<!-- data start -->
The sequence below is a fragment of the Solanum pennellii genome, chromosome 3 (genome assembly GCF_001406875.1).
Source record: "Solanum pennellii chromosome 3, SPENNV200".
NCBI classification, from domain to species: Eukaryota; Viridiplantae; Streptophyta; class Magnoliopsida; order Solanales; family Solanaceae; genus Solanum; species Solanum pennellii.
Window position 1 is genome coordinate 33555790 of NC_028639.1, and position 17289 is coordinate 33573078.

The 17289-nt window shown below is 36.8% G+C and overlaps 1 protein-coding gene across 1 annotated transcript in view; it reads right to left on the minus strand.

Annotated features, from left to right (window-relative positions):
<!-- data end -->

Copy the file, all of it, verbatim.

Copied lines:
The sequence below is a fragment of the Solanum pennellii genome, chromosome 3 (genome assembly GCF_001406875.1).
Source record: "Solanum pennellii chromosome 3, SPENNV200".
NCBI classification, from domain to species: Eukaryota; Viridiplantae; Streptophyta; class Magnoliopsida; order Solanales; family Solanaceae; genus Solanum; species Solanum pennellii.
Window position 1 is genome coordinate 33555790 of NC_028639.1, and position 17289 is coordinate 33573078.

The 17289-nt window shown below is 36.8% G+C and overlaps 1 protein-coding gene across 1 annotated transcript in view; it reads right to left on the minus strand.

Annotated features, from left to right (window-relative positions):